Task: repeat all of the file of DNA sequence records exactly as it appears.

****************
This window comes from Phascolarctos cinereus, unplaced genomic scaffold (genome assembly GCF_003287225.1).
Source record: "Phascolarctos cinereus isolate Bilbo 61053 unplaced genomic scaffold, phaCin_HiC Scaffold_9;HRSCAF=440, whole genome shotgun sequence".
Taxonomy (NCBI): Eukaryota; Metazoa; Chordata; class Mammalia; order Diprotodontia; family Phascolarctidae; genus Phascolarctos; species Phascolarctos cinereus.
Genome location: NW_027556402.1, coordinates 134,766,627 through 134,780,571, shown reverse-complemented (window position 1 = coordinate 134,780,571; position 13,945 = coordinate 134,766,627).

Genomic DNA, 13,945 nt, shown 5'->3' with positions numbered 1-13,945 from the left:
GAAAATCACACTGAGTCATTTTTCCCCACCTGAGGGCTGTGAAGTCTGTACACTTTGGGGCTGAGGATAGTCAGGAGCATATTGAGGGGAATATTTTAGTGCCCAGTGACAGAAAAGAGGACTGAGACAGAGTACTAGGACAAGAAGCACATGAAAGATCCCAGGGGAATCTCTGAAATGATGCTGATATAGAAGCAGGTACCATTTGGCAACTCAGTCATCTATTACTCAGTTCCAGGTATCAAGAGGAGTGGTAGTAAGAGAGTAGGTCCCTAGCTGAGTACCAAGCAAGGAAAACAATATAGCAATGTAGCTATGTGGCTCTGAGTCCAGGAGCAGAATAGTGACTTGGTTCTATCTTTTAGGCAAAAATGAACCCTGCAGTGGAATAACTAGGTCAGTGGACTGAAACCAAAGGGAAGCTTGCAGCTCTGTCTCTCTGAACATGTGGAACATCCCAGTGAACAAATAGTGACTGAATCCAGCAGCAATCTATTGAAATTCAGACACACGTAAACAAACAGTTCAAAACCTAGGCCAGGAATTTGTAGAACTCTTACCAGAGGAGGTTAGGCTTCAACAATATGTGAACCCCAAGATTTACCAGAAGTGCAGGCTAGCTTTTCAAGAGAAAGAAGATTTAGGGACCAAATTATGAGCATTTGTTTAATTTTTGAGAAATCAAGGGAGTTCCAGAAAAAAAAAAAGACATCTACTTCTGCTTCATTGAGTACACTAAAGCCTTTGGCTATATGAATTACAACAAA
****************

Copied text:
This window comes from Phascolarctos cinereus, unplaced genomic scaffold (genome assembly GCF_003287225.1).
Source record: "Phascolarctos cinereus isolate Bilbo 61053 unplaced genomic scaffold, phaCin_HiC Scaffold_9;HRSCAF=440, whole genome shotgun sequence".
Taxonomy (NCBI): Eukaryota; Metazoa; Chordata; class Mammalia; order Diprotodontia; family Phascolarctidae; genus Phascolarctos; species Phascolarctos cinereus.
Genome location: NW_027556402.1, coordinates 134,766,627 through 134,780,571, shown reverse-complemented (window position 1 = coordinate 134,780,571; position 13,945 = coordinate 134,766,627).

Genomic DNA, 13,945 nt, shown 5'->3' with positions numbered 1-13,945 from the left:
GAAAATCACACTGAGTCATTTTTCCCCACCTGAGGGCTGTGAAGTCTGTACACTTTGGGGCTGAGGATAGTCAGGAGCATATTGAGGGGAATATTTTAGTGCCCAGTGACAGAAAAGAGGACTGAGACAGAGTACTAGGACAAGAAGCACATGAAAGATCCCAGGGGAATCTCTGAAATGATGCTGATATAGAAGCAGGTACCATTTGGCAACTCAGTCATCTATTACTCAGTTCCAGGTATCAAGAGGAGTGGTAGTAAGAGAGTAGGTCCCTAGCTGAGTACCAAGCAAGGAAAACAATATAGCAATGTAGCTATGTGGCTCTGAGTCCAGGAGCAGAATAGTGACTTGGTTCTATCTTTTAGGCAAAAATGAACCCTGCAGTGGAATAACTAGGTCAGTGGACTGAAACCAAAGGGAAGCTTGCAGCTCTGTCTCTCTGAACATGTGGAACATCCCAGTGAACAAATAGTGACTGAATCCAGCAGCAATCTATTGAAATTCAGACACACGTAAACAAACAGTTCAAAACCTAGGCCAGGAATTTGTAGAACTCTTACCAGAGGAGGTTAGGCTTCAACAATATGTGAACCCCAAGATTTACCAGAAGTGCAGGCTAGCTTTTCAAGAGAAAGAAGATTTAGGGACCAAATTATGAGCATTTGTTTAATTTTTGAGAAATCAAGGGAGTTCCAGAAAAAAAAAAAGACATCTACTTCTGCTTCATTGAGTACACTAAAGCCTTTGGCTATATGAATTACAACAAA